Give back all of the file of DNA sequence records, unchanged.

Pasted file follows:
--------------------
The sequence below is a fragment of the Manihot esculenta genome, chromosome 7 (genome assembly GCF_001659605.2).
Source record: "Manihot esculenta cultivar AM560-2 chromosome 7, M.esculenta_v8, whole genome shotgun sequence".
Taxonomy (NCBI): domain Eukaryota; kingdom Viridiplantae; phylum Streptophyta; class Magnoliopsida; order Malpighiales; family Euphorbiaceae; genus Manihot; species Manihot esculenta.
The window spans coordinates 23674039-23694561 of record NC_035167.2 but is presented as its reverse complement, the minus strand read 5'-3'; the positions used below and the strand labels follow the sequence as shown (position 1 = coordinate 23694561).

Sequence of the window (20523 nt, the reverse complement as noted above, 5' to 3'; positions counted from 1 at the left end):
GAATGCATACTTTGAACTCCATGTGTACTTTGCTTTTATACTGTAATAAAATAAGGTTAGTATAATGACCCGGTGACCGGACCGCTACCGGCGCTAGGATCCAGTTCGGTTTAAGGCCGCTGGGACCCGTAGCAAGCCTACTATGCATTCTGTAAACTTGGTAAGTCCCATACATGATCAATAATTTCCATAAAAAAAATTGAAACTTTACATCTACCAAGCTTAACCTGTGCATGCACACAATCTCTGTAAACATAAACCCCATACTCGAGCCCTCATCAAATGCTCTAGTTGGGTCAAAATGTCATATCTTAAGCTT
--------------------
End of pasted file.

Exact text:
The sequence below is a fragment of the Manihot esculenta genome, chromosome 7 (genome assembly GCF_001659605.2).
Source record: "Manihot esculenta cultivar AM560-2 chromosome 7, M.esculenta_v8, whole genome shotgun sequence".
Taxonomy (NCBI): domain Eukaryota; kingdom Viridiplantae; phylum Streptophyta; class Magnoliopsida; order Malpighiales; family Euphorbiaceae; genus Manihot; species Manihot esculenta.
The window spans coordinates 23674039-23694561 of record NC_035167.2 but is presented as its reverse complement, the minus strand read 5'-3'; the positions used below and the strand labels follow the sequence as shown (position 1 = coordinate 23694561).

Sequence of the window (20523 nt, the reverse complement as noted above, 5' to 3'; positions counted from 1 at the left end):
GAATGCATACTTTGAACTCCATGTGTACTTTGCTTTTATACTGTAATAAAATAAGGTTAGTATAATGACCCGGTGACCGGACCGCTACCGGCGCTAGGATCCAGTTCGGTTTAAGGCCGCTGGGACCCGTAGCAAGCCTACTATGCATTCTGTAAACTTGGTAAGTCCCATACATGATCAATAATTTCCATAAAAAAAATTGAAACTTTACATCTACCAAGCTTAACCTGTGCATGCACACAATCTCTGTAAACATAAACCCCATACTCGAGCCCTCATCAAATGCTCTAGTTGGGTCAAAATGTCATATCTTAAGCTT